By Steve Johnson
Failing to focus, failing to choose one discipline and stick to it, is exactly what leads firms to a state of mediocrity.—Michael Treacy & Fred Wiersema
When I was the head of marketing, I got into a heated argument about our marketing and promotion programs. It was in a senior management meeting of directors, VPs, and the CEO. One of the directors took me to task for not supporting more industry speaking opportunities. Initially, I gave him a non-answer so we could get back to our primary discussions but he wouldn’t let it go. “Tell me,” he demanded, “why we’re not speaking at industry conferences!”
I shouted back: “You’re getting all the marketing you can afford!”
I explained my approach. “We wrote down everything we wanted to do, put it in priority order, and then moved down the list until we ran out of money. Speaking didn’t make the cut.” I continued, “Of course, we can do more programs when we have more money. Does anyone want to move some money from their budget to the marketing budget? I thought not.”
We now know this technique as one of the basic elements of Kanban. And yet, in my conversations today, I still hear sales and marketing people arguing about individual programs. “We need to do a newsletter!” or “Hey! Let’s write an ebook!” or “Why aren’t we blogging?”
It’s time to take a step back.
Marketing, like every other department, has to prioritize. We have to choose. And that usually means choosing not to do things. Invariably some don’t get their pet programs funded. After all, there are always more ways to spend money than the budget allows.
We can learn a lot from Kanban. Just like your home budget, you allocate funds by category, prioritize the list, start from the top and work your way through the list until you run out of time or money. We need to focus on business prioritization—just like agile development teams.
What if we managed the promotion plan like a product backlog? What if we applied agile techniques to marketing?
Think of your marketing programs in three levels: company, products or initiatives, and campaigns.
Start with your investments at the company level. There’s a big (or maybe not so big) pot of money. Allocate it among your products and initiatives. What are your big initiatives? What percentage should support the launch of your new products while maintaining the old ones? And don’t forget infrastructure and maintenance. How much do you need to spend on basic infrastructure, such as the web site, automation, and memberships?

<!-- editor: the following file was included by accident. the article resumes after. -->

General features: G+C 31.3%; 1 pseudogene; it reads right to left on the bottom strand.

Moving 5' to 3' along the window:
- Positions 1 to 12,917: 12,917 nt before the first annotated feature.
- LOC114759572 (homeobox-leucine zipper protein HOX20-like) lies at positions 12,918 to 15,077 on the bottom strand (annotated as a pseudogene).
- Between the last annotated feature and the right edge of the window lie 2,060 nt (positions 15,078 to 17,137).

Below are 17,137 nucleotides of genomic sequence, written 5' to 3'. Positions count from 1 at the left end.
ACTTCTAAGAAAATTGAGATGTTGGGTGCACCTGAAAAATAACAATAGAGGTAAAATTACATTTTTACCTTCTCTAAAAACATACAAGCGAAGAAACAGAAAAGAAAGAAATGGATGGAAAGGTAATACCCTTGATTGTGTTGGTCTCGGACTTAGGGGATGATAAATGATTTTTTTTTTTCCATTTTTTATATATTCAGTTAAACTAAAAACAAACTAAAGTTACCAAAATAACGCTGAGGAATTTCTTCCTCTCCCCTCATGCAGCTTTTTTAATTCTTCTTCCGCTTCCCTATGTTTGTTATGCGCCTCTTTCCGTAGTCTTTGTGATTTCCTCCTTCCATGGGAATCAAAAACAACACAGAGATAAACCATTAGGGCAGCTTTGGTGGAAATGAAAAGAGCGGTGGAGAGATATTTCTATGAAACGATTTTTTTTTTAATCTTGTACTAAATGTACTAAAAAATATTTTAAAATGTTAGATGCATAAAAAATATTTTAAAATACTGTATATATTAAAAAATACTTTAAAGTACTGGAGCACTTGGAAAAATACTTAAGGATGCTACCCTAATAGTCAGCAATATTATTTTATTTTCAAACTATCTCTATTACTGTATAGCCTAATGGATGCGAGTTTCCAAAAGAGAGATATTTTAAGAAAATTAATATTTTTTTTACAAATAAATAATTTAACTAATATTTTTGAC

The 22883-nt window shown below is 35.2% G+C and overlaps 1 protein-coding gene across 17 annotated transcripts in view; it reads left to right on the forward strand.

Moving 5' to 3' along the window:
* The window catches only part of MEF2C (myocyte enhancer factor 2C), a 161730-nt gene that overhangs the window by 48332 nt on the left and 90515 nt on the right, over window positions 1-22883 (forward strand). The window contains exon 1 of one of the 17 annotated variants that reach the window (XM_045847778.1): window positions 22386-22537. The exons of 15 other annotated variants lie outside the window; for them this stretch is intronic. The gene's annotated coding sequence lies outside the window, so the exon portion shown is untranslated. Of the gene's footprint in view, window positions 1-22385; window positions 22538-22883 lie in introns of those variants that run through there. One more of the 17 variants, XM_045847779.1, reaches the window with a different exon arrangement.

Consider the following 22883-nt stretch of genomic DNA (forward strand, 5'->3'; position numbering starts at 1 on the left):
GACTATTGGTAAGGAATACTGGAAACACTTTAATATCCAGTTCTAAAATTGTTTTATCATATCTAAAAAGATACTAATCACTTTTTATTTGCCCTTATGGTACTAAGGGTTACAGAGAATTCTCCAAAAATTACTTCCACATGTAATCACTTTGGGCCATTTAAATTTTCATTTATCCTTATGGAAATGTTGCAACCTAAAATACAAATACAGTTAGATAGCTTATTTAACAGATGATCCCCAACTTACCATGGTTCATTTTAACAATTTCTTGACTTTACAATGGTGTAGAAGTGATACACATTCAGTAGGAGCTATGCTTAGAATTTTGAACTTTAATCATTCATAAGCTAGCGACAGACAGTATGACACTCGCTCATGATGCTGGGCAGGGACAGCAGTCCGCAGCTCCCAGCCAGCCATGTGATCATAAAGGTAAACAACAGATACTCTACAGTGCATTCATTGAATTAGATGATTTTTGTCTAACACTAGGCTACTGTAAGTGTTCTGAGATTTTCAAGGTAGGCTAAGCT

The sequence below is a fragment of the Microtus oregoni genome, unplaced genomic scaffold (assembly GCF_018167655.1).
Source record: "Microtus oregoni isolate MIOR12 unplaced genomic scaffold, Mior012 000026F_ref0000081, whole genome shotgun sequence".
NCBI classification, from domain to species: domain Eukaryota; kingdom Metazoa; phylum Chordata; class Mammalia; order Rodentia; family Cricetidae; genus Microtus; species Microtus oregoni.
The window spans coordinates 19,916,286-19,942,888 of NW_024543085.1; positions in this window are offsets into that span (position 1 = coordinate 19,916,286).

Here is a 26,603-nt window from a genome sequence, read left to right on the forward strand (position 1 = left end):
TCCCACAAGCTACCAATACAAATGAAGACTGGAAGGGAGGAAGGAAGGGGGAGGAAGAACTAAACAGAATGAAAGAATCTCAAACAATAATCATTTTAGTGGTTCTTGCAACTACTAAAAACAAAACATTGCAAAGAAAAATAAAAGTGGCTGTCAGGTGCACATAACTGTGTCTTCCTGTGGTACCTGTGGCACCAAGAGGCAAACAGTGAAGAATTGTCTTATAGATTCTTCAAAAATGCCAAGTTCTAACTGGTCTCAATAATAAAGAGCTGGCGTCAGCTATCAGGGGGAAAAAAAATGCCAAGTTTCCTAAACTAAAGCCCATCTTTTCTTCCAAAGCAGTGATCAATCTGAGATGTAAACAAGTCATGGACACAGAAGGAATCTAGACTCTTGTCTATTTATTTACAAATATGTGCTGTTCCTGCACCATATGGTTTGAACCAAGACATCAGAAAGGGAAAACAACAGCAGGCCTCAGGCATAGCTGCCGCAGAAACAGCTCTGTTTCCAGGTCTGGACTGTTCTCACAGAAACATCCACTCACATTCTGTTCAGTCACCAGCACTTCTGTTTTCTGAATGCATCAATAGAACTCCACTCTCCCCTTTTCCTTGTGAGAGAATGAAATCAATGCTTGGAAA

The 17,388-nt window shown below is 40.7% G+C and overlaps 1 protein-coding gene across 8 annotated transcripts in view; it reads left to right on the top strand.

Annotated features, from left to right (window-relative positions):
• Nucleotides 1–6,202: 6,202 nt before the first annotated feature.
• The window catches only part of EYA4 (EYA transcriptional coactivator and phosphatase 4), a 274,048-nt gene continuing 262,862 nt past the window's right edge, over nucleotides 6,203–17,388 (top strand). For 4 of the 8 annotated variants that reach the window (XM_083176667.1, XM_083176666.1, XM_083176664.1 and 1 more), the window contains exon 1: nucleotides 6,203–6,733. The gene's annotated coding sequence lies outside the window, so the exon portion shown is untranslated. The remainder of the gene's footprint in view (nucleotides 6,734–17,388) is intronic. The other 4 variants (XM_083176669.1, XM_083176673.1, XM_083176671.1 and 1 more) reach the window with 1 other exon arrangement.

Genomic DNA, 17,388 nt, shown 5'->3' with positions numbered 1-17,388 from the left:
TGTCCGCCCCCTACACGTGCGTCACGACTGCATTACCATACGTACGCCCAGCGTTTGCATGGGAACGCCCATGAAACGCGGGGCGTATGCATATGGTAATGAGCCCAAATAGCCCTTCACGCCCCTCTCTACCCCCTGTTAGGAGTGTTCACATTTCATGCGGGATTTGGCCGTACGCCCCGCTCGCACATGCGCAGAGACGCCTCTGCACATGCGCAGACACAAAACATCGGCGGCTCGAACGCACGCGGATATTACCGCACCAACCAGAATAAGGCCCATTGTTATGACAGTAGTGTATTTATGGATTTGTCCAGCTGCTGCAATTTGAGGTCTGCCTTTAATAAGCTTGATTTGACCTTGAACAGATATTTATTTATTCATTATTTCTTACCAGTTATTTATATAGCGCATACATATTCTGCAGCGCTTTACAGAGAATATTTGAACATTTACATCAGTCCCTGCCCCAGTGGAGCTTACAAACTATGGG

With your percentage of marketing spend allocated by products or initiatives, write down your list of campaigns and promotions. Write down everything you can think of.
Now prioritize the list. Look at the business value of each item compared to the others. You can start with “this is more important than that” and after you have a rough sorting, look at the delta between current and desired state. That is, are there any items that are “good enough,” at least for now?
Consider using the Outcome-Driven Innovation approach to prioritization from Anthony Ulwich’s What Customers Want. It’s really quite simple. On a scale of 1 to 5, rate the importance of each item. Then, again from 1 to 5, rate the satisfaction with your current state. The value of the opportunity (or program in this case) is the importance plus the delta between importance and current satisfaction. Need help? Download this tool to see how it works for your marketing programs.
If you need help wrapping your mind around apply agile approaches to marketing, Lean Samarai has a quick video overview of the SAFe approach to product development. Watch the video—but instead of thinking how it can be used in development, consider its application to marketing programs. Instead of development teams, think of your content teams, bloggers, PR teams, events, and so on.
This approach makes sense to me. What about you? Does agile marketing make sense for your organization? Add your comments below.